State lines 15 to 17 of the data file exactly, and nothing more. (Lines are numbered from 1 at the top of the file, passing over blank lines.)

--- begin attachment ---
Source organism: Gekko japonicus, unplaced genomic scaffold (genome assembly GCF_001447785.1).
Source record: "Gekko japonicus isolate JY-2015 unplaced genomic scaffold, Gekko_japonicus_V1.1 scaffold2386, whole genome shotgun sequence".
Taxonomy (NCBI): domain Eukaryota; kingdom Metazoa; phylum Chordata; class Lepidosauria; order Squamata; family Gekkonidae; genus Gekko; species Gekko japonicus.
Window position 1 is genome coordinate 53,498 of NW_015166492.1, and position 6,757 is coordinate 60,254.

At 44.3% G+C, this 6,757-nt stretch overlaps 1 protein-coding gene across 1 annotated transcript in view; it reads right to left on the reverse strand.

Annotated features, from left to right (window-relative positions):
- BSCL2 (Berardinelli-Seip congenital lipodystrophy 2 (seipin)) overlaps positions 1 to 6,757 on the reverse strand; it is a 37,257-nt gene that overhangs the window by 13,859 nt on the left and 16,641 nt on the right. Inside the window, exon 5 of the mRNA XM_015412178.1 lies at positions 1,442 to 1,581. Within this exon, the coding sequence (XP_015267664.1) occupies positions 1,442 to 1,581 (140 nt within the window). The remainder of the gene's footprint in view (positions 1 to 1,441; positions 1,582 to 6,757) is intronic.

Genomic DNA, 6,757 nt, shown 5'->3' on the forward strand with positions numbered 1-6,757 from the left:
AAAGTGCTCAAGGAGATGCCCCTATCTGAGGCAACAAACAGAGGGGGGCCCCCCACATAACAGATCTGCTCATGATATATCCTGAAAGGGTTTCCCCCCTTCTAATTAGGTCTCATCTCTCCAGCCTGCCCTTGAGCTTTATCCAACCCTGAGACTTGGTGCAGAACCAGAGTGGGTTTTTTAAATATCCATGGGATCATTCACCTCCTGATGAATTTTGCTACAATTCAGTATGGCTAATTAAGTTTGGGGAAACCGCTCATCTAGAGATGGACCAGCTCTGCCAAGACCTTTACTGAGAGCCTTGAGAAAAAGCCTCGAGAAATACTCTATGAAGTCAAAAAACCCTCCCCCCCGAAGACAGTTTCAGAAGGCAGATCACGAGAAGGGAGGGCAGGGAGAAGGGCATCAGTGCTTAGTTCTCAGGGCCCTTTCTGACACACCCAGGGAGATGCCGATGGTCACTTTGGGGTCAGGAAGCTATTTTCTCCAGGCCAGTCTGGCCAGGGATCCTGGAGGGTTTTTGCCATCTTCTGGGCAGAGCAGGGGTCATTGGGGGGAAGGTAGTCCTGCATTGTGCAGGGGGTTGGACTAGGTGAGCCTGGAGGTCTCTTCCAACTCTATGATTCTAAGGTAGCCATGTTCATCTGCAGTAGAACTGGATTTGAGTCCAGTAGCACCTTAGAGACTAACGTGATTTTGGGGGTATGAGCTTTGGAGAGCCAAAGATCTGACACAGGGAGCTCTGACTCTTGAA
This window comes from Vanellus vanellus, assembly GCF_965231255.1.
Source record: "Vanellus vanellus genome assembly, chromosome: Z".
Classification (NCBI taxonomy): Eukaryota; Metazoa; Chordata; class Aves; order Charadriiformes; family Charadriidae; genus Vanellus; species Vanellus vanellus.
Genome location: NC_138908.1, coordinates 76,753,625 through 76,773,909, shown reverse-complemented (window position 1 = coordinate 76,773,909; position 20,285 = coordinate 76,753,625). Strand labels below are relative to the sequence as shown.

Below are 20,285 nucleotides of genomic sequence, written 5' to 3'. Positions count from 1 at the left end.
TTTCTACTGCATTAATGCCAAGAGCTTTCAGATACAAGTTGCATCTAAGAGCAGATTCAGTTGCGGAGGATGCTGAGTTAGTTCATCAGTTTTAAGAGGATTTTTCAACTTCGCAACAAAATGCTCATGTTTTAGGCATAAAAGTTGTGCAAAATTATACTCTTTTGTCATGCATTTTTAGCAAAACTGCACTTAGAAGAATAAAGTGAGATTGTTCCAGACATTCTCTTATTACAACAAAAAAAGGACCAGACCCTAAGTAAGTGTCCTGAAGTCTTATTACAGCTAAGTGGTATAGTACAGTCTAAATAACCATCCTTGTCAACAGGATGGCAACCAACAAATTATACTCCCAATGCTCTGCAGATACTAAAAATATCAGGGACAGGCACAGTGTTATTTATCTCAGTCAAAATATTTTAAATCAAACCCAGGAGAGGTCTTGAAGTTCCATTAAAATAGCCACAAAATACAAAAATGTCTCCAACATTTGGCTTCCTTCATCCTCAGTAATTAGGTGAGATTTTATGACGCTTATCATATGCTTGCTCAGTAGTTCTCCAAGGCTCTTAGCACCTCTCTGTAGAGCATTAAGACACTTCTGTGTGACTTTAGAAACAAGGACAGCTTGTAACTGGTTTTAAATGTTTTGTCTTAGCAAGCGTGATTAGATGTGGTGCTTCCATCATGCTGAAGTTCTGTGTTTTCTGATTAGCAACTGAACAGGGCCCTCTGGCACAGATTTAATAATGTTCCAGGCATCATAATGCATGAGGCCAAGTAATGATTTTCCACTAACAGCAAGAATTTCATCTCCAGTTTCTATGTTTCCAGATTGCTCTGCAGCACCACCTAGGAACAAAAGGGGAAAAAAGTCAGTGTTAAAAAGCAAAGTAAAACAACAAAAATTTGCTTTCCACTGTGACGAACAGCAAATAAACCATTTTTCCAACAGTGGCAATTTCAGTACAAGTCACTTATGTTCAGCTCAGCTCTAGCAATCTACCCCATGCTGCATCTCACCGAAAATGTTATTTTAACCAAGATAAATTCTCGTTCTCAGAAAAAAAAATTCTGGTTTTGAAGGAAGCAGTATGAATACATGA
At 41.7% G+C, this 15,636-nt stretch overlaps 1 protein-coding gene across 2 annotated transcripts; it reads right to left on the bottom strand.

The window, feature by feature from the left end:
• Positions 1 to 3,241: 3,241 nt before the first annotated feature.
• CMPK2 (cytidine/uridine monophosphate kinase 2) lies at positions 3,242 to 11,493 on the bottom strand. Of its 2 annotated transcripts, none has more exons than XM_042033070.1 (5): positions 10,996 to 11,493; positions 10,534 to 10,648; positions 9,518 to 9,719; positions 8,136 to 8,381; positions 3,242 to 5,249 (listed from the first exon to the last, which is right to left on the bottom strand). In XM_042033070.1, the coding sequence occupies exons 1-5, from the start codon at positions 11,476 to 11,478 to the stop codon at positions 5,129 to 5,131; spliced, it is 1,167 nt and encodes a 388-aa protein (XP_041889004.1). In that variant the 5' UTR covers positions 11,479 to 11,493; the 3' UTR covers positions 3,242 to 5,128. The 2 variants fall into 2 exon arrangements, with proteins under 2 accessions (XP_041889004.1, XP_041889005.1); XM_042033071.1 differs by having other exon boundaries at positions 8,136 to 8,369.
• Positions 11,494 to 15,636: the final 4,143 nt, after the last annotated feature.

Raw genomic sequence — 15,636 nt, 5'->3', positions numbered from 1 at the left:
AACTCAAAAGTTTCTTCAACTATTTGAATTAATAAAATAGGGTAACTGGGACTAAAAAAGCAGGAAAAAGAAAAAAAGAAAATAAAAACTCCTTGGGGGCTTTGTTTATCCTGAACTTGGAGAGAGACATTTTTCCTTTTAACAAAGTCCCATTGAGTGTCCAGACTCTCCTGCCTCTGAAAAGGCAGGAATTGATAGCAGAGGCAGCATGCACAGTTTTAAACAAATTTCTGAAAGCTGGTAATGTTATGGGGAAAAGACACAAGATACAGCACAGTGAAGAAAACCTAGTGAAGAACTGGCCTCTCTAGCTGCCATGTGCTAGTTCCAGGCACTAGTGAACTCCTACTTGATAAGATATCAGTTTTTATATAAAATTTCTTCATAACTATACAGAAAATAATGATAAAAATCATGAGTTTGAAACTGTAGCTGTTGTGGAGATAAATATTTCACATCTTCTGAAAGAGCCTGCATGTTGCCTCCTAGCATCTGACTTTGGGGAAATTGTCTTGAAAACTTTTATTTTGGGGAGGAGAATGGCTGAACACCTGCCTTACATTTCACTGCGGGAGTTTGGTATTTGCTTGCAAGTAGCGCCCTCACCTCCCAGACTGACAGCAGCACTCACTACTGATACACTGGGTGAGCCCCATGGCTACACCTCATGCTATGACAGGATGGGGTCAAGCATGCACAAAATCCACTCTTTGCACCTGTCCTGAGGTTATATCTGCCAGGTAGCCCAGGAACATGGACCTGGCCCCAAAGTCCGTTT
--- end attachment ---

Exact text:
TTTCTACTGCATTAATGCCAAGAGCTTTCAGATACAAGTTGCATCTAAGAGCAGATTCAGTTGCGGAGGATGCTGAGTTAGTTCATCAGTTTTAAGAGGATTTTTCAACTTCGCAACAAAATGCTCATGTTTTAGGCATAAAAGTTGTGCAAAATTATACTCTTTTGTCATGCATTTTTAGCAAAACTGCACTTAGAAGAATAAAGTGAGATTGTTCCAGACATTCTCTTATTACAACAAAAAAAGGACCAGACCCTAAGTAAGTGTCCTGAAGTCTTATTACAGCTAAGTGGTATAGTACAGTCTAAATAACCATCCTTGTCAACAGGATGGCAACCAACAAATTATACTCCCAATGCTCTGCAGATACTAAAAATATCAGGGACAGGCACAGTGTTATTTATCTCAGTCAAAATATTTTAAATCAAACCCAGGAGAGGTCTTGAAGTTCCATTAAAATAGCCACAAAATACAAAAATGTCTCCAACATTTGGCTTCCTTCATCCTCAGTAATTAGGTGAGATTTTATGACGCTTATCATATGCTTGCTCAGTAGTTCTCCAAGGCTCTTAGCACCTCTCTGTAGAGCATTAAGACACTTCTGTGTGACTTTAGAAACAAGGACAGCTTGTAACTGGTTTTAAATGTTTTGTCTTAGCAAGCGTGATTAGATGTGGTGCTTCCATCATGCTGAAGTTCTGTGTTTTCTGATTAGCAACTGAACAGGGCCCTCTGGCACAGATTTAATAATGTTCCAGGCATCATAATGCATGAGGCCAAGTAATGATTTTCCACTAACAGCAAGAATTTCATCTCCAGTTTCTATGTTTCCAGATTGCTCTGCAGCACCACCTAGGAACAAAAGGGGAAAAAAGTCAGTGTTAAAAAGCAAAGTAAAACAACAAAAATTTGCTTTCCACTGTGACGAACAGCAAATAAACCATTTTTCCAACAGTGGCAATTTCAGTACAAGTCACTTATGTTCAGCTCAGCTCTAGCAATCTACCCCATGCTGCATCTCACCGAAAATGTTATTTTAACCAAGATAAATTCTCGTTCTCAGAAAAAAAAATTCTGGTTTTGAAGGAAGCAGTATGAATACATGA
At 41.7% G+C, this 15,636-nt stretch overlaps 1 protein-coding gene across 2 annotated transcripts; it reads right to left on the bottom strand.

The window, feature by feature from the left end: